Growing up in a pacifist family deeply involved in social justice and racial equality, I developed a continuing passion for peace, social justice, sustainability, and simple living at an early age.

Our wonderful volunteers & consultants

Craig is an avid environmentalist, volunteer to help achieve social equity, and activist for peace and justice. He currently is an active member of SD350 on the Transportation team with an understanding that climate change is the existential crisis that must be aggressively addressed. Craig is also a member since its founding of the North County Food Policy Council, addressing food insecurity in North County and throughout the San Diego Region. Craig participates in the Quality of Life Coalition’s Housing team, addressing the convergence of needed affordable housing with the need to preserve our region’s environment, protect the back-country, and stop sprawl. And Craig is a volunteer with the nonprofit Urban Collaborative Project, working on transportation access and environmental justice in neighborhood design for Southeast San Diego. Craig’s background includes an 18 year career as a city planner, working on land use, environmental, and transportation issues; and an 18 year management career in social services, addressing homelessness, hunger and transportation access disparities in north San Diego county. Craig is a past board member of the Peace Resource Center of San Diego and continues to be a PRC member; a past leader in the San Diego Coalition for Peace & Justice; and served as a representative on SANDAG’s Social Equity Working Group providing guidance on the preparation of the 2021 Regional Transportation Plan.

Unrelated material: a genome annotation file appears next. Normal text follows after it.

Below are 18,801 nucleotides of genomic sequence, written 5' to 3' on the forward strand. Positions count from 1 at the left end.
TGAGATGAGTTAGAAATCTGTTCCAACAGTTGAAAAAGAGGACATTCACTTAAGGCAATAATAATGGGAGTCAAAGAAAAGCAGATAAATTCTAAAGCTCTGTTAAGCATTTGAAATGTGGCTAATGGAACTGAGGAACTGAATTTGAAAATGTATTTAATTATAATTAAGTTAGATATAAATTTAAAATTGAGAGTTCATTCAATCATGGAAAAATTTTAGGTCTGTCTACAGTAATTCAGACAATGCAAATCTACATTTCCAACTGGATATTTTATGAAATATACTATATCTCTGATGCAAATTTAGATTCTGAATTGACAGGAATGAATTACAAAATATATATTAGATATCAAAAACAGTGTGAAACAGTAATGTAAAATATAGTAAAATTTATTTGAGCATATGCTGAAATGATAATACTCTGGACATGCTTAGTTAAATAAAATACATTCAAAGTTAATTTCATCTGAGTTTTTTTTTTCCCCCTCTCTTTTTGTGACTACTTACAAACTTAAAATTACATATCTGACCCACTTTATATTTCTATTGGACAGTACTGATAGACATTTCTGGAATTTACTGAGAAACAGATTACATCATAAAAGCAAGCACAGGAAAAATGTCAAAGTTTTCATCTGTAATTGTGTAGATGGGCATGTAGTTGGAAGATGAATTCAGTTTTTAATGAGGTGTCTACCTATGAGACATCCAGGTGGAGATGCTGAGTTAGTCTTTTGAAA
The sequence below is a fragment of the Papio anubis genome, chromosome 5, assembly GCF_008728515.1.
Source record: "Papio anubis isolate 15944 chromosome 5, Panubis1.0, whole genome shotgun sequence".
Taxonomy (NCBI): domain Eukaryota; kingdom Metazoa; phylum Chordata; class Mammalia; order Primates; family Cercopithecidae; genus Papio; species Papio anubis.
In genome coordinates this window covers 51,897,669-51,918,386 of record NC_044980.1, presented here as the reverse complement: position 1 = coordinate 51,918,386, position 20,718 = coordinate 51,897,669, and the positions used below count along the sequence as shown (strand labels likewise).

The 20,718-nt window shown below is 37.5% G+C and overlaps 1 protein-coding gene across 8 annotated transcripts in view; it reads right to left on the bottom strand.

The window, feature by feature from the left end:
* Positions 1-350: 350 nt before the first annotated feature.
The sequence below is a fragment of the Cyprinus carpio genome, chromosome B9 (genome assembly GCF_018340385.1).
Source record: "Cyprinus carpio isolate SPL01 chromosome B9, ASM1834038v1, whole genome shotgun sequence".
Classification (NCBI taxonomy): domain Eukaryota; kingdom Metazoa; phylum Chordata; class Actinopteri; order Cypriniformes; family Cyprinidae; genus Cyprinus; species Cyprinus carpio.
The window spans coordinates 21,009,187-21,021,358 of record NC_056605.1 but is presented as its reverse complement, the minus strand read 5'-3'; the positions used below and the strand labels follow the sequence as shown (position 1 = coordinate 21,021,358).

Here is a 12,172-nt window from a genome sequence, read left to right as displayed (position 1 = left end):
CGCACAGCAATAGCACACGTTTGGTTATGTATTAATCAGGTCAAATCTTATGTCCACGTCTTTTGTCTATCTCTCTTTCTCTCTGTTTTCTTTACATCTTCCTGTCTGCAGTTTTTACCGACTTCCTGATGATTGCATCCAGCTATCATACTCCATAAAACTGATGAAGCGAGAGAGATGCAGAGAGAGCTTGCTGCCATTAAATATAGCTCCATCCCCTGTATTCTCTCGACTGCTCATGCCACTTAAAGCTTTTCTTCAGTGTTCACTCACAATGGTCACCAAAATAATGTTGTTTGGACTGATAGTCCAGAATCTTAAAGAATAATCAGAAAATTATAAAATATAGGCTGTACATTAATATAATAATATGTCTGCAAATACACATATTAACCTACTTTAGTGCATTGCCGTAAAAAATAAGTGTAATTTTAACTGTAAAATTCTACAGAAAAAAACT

Since 2000 collaborated with the Committee Opposed to Militarism & the Draft,  Project on Youth and Non-military Opportunities, and the National Network Opposing the Militarization of Youth. Organized a project, including an on-site internship in London, with War Resisters International in 2014 and am still a contributor to their Countering the Militarisation of Youth website, an international site on youth and militarism. Collaborated on a project, MilitaryPoisons.org about Military Contamination on military bases and surrounding communities in California with the Women’s International League for Peace & Freedom in 2019. Became an associate member of the San Diego Veterans for Peace Chapter in 2022.  Served as a board member of the Peace Resource Center for the year 2023.

Edward was director of Cal Pac UMC camp “Spanglish” Leader at MARCHA. Youth Latin American Hispanic Young Persons, Leader in “Ecclesiola” (Western Jurisdiction Hispanic Youth and Young Adults) Camp Counselor/Media (Camp Wrightwood- 2014, Winter 2015)

Odile Dewar was born in Madagascar and grew up in France. She later lived in Russia and Cameroon before coming to the US in 1985. She has  a unique perspective on racial struggles, injustices, and multi-ethnic relations on three different continents and in four languages. Odile speaks French and English fluently, along with some Russian and Spanish, and writes poetry in English and French. She holds a Doctorate of Education and was recognized on behalf of the French consulate of Los Angeles for her academic contributions to Education and Culture, having received the Insignia of the Palmes Académiques in 2010. Dewar has a passion for social justice from her personal experiences as a social worker in France and currently as a committee member of the San Diego Chapter of the United Nations Association. She is a retired college professor at Irvine Valley College, and also at Laguna Beach High School, where she taught French for nearly three decades

Thank you to special Contributors

Gary Lynn has kept the financial accounts and bookkeeping for the Peace Resource Center for years for us and we wish him well in his next endeavors as he leaves us at the end of 2023. Thank you again Gary for all you have contributed!